What’s the most wrongheaded conclusion anyone ever came to concerning computers? I covered three of the most legendary ones–”There is no reason for any individual to have a computer in his home,” “640K should be enough for anybody,” and “I think there is a worldwide market for maybe five computers” in The 25 Most Notable Quotes in Tech History. But there’s no evidence that IBM’s Thomas J. Watson said the first one, Bill Gates staunchly denies saying the second one, and DEC’s Ken Olsen and his defenders contend that the last one is him being taken out of context.
But here are a couple of seriously silly statements that can’t be disowned–because they appeared in columns in the New York Times in the mid-1980s. Both are by the same guy, Erik Sandberg-Diment (who certainly wasn’t always obtuse–he was visionary enough to found ROM, one of the best early magazines about personal computers). Between them, they add up to one of the least accurate takes on the future of computing that I’ve ever read.
Sandberg-Diment’s first memorably inaccurate piece is from Christmas Day, 1984. It concerned the PC trend of windowing environments–front ends for DOS that let you run multiple apps in windows. He thought they were a fad that had already come and gone–and even spoke of them in the past tense.
Continuing to write about windowing environments as if they had already failed, he declared that they’d make sense only if computers gained displays as big as real desktops. (A quarter century later, a 30-inch screen still counts as humongous–but isn’t anywhere as spacious as a typical office desk.)
Now, it’s true that in late 1984, the best-known windowing environment that had actually shipped was VisiCorp’s Visi On, which was pretty much dead on arrival. Windows, which wouldn’t show up for another eleven months, was famous mostly as an example of vaporware. So Sandberg-Diment was only criticizing windowing as it existed as of the time he wrote his piece, right?
Well, no, he made sure to end his piece by issuing a pre-emptive declaration of “doom” for Microsoft’s Windows.
A little less than a year later, Sandberg-Diment decided that another computing trend had fizzled. This time it was the laptop computer. He noticed that nobody seemed to be carrying the once-hot portable machines anymore, and once again made plentiful use of the past tense in discussing them.
He argued that people didn’t really want to take computers with them everywhere–why would they, when it might cut into valuable newspaper-reading time?
Then he suddenly shifts course and makes a bold prediction: As laptops get cheaper and better, they’d become powerful tools for traveling salespeople and other mobile workers. Popular ones, even!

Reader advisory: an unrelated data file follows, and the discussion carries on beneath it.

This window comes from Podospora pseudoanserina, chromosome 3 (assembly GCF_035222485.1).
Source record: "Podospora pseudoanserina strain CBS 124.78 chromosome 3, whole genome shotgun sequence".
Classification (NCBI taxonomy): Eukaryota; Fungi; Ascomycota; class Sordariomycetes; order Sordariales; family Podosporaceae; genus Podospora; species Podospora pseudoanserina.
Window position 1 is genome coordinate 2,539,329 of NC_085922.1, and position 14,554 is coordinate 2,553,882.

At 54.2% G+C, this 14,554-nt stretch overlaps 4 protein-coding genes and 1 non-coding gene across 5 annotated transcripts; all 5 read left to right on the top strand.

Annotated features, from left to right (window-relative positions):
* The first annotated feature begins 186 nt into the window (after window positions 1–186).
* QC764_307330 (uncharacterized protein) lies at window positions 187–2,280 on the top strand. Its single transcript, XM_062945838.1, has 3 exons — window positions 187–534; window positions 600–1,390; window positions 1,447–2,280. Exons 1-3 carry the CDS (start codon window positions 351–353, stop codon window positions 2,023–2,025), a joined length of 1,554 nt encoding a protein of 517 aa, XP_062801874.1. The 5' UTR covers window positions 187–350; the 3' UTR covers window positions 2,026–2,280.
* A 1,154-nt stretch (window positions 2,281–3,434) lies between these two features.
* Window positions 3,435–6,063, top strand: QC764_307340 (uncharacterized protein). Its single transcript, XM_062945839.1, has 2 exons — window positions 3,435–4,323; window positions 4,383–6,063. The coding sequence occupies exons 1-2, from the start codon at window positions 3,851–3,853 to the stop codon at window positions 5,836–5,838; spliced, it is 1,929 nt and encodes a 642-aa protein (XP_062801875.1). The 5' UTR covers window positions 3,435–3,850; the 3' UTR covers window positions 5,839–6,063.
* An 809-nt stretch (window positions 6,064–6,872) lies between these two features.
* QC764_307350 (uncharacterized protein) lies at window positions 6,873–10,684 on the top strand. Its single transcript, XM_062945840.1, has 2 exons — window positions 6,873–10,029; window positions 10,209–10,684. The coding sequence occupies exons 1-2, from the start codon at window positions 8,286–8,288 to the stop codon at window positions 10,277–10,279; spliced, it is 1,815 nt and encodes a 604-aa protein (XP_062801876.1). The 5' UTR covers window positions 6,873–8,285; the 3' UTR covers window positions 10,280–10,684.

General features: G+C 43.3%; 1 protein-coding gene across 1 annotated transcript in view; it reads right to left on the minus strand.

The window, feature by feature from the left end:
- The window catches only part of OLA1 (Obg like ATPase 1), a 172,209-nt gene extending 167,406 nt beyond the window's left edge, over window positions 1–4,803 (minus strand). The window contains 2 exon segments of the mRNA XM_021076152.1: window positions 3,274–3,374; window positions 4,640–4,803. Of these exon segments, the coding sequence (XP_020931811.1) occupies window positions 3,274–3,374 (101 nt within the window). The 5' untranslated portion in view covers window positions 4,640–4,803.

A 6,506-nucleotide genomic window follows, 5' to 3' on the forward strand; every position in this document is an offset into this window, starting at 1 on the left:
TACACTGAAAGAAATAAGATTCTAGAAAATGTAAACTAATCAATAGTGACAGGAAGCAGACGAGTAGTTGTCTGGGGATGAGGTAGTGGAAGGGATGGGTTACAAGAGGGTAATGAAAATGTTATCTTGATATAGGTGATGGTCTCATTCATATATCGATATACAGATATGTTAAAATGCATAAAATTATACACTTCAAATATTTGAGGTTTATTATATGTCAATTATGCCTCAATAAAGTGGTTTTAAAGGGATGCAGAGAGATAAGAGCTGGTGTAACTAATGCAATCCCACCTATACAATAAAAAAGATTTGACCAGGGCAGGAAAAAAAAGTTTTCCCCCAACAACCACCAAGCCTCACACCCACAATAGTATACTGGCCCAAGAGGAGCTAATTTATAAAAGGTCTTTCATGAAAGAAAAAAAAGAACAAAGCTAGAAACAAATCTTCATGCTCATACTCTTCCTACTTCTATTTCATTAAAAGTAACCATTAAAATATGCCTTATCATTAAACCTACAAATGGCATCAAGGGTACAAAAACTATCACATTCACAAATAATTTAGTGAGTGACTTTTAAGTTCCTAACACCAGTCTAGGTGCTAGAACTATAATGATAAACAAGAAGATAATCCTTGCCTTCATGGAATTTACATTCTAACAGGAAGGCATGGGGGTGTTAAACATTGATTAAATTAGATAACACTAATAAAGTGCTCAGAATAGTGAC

But just in case anyone thought Sandberg-Diment was a laptop enthusiast, he stated as fact that they’d remain specialty items. No matter how cheap and good they became. After all, who’d want to take one along on–drum roll!–a fishing trip?
After reading this, I did what I usually do when I need a quick reality check of typical computing habits: I turned to Twitter.
A bunch of folks reported back that they had, as I knew they would–these days, there’s no place that people don’t take computers.
Between the two Times pieces, Sandberg-Diment announced that both Windows and laptops were dead. For the record, as of late 2009, the vast majority of computers sold on the planet are…Windows laptops. (As far as I’ve been able to determine, he never wrote a column mocking the notion of online communications.)
The thing is, his conclusions weren’t completely irrational given the information he had at the time: Windowing environments available in 1984 did stink, and laptops were too pricey, bulky, and limited to serve as newspaper substitutes. It’s just that he didn’t have the imagination to see that the issues he saw would get addressed, and that people’s attitudes towards the technologies would shift. He also made the mistake of blithely issuing permanent, blanket rejections of Windows and laptops based on what he could see in 1984 and 1985, rather than being humble enough to acknowledge that computing was likely to evolve in ways he couldn’t possibly imagine.
Why am I bringing all this up now? In part because there’s nothing more entertaining than looking back at hilariously off-base pronouncements about technology. But there’s a lesson in here, too: It’s always a mistake to think you know where the hell technology is going to take us.
At the moment, for instance, some very smart people are utterly positive that Google’s Chrome OS will flop big time. But maybe anyone who’s about to write such a story should be forced to read pieces like Sandberg-Diment’s as a case study in the danger of certitude.